It was going to take some getting used to, Kakashi would be the first to admit that much.
Kadath was unique in many regards, none of them particularly comforting, and even after a full two weeks spent living there the man still found himself being surprised by new discoveries every day. Some of them were pleasant enough, comparatively tiny things such as the little devices being sold at shop stands of varying purpose, although the most impressive thus far had been those that allowed someone to speak unimpeded to another individual regardless of language. That, or the systems that other residents had already put in place to assist other new arrivals to the city, quite effectively at that - Kakashi had found himself with a job and a means to support himself within mere days of arrival. Other discoveries, however, were less welcome. The one thing that they all had in common, however, was that they were decidedly outside of his comfort zone.
Under ideal circumstances he would've liked to leave the place with the intent to return later - as interesting as Kadath was, it felt best experienced in small doses.
That, however, wasn't exactly an option, and one of the life lessons that he'd long ascribed to was that there wasn't much point in worrying about things you couldn't change. Instead, you did what you could, and while it was a far cry from home the small apartment he'd been set up with had become enough of a haven that the shinobi found a fair amount of his time being spent there, his sole place of relaxation during the days not spent working. Seated at a low table and with the soft creak of an overhead fan providing the only notable noise in the room, Kakashi's one exposed eye trails over from line to line on the documents laid there. Little more than public information on the city itself and those within it, but with understanding comes at least a small bit of comfort. Deep in thought, the noises outside the small room's window are equal parts unnoticed and ignored as merely part of the outside world beyond the confines of his current abode.
At least until the outside world decided to intrude, by force.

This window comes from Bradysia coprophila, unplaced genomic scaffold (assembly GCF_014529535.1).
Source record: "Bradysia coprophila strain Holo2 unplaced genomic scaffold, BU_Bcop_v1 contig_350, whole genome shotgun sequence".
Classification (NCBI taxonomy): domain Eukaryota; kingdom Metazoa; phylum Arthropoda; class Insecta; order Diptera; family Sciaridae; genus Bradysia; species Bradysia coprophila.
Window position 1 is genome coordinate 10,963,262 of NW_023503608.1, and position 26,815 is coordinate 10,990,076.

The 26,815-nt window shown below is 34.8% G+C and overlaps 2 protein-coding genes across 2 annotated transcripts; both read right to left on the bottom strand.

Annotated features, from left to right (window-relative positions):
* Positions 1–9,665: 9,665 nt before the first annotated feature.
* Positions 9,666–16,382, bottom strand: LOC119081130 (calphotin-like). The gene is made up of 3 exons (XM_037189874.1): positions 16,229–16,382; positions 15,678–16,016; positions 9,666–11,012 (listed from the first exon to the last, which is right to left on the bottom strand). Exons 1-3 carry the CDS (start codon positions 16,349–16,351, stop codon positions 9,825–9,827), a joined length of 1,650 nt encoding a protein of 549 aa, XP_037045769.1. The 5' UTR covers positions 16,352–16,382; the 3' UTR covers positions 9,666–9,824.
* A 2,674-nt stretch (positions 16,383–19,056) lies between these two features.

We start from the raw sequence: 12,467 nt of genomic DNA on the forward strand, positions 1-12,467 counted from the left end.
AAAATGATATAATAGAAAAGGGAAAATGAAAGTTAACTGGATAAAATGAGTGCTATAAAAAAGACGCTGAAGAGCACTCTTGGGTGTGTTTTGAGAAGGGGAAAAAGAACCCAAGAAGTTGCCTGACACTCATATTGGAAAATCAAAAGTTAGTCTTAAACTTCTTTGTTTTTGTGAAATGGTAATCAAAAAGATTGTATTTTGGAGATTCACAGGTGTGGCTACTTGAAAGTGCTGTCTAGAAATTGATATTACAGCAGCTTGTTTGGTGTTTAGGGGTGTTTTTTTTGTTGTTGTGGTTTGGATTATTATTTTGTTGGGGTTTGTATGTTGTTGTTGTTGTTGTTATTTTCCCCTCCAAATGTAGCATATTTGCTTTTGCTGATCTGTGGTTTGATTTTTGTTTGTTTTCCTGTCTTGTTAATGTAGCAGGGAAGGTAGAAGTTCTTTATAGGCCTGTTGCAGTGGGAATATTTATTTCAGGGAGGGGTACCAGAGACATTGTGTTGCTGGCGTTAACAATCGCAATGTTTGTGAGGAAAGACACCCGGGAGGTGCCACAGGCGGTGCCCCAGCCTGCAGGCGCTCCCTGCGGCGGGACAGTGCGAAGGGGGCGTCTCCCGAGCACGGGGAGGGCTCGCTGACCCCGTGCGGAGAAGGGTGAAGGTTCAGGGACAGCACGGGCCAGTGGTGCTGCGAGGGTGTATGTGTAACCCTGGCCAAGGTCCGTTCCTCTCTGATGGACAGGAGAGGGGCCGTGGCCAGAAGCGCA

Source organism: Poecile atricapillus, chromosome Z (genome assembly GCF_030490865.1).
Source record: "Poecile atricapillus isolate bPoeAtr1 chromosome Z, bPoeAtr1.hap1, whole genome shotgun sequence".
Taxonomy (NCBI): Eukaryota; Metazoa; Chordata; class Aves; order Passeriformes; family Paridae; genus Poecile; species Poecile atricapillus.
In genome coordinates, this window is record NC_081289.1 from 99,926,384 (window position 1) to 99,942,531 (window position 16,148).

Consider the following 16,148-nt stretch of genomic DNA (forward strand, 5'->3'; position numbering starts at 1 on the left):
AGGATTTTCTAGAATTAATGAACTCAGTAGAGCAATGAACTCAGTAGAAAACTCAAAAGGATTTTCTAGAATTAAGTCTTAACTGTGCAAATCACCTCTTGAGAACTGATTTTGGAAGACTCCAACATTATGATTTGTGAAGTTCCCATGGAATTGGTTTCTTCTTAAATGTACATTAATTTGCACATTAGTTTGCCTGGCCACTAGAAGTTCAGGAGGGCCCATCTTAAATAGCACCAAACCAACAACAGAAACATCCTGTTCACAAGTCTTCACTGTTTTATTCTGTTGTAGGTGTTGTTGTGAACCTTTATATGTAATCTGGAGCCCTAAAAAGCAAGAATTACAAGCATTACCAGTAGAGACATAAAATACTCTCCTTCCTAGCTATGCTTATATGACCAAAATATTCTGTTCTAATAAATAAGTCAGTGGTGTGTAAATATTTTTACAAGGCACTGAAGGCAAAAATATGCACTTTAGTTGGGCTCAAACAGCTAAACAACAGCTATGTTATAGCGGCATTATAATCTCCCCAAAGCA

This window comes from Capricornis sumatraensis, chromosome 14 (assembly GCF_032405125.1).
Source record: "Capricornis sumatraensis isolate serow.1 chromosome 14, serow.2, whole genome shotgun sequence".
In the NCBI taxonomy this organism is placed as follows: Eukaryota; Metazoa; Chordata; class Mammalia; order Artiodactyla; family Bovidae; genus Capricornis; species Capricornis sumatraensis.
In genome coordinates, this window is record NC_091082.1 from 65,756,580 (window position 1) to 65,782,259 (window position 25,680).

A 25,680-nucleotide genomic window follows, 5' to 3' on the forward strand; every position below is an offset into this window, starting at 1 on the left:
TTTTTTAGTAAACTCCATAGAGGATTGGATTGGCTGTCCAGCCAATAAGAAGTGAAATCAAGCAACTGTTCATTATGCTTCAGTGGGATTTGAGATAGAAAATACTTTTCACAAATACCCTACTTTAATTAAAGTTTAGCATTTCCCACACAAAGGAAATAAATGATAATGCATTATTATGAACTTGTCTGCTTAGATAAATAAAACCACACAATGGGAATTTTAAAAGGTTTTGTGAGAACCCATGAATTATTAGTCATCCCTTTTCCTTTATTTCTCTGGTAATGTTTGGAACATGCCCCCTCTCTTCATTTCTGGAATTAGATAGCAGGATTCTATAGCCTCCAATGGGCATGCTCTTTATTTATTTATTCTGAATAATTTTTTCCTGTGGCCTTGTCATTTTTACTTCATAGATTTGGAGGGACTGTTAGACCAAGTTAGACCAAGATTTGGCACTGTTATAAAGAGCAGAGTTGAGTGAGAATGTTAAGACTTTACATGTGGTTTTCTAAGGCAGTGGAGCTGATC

What happened next came so quickly that Kakashi wasn't entirely sure what had transpired beyond the fact that it had felt an awful lot like a bomb going off. A sudden, loud crashing and rumble of breaking brick and mortar, the flash of new light and the sensation of the floor under Kakashi shifting - a moment later, however, and the first thing that he couldn't help but make note of was that he hadn't stopped breathing, nor was he in pain. For the most part he had come through the ordeal relatively unharmed, although the same couldn't be said of the room. The street facing window was now flooding sunlight into the room, expanded into a rough hole over a meter across and the frame ripped free of the surrounding wall. The carpet had been dragged and ripped, and the table in front of Kakashi crushed and splintered under the individual that had been thrown into the apartment.
Namely one Fareeha Amari, one of the two current Guard captains.
Kakashi knew quite well who she was, as well as anyone in Kadath could be without personally meeting them - working in the Intelligence Division had its benefits when if you wanted to learn who else you might be working with. None of what he had read, though, explained what she was doing here. Single eye wide and momentarily still with shock, Kakashi's gaze slowly wandered across his newly acquired living space to take in the damage as Amari seems to regain her wits, struggling to get back up in spite of her armor.
"Understandably." Kakashi says weakly, the messy white hair overflowing past his headband ironically darkened slightly by the gray stone dust sent flying by Amari's entrance. Remaining where he'd been sitting, part of the shinobi's mind idly wonders what this means for the short term. Had this been his own place of residence? Irritation likely would've been the order of the day, but here and now the man can't help but find himself merely thankful that it was the table Amari had landed on, not him.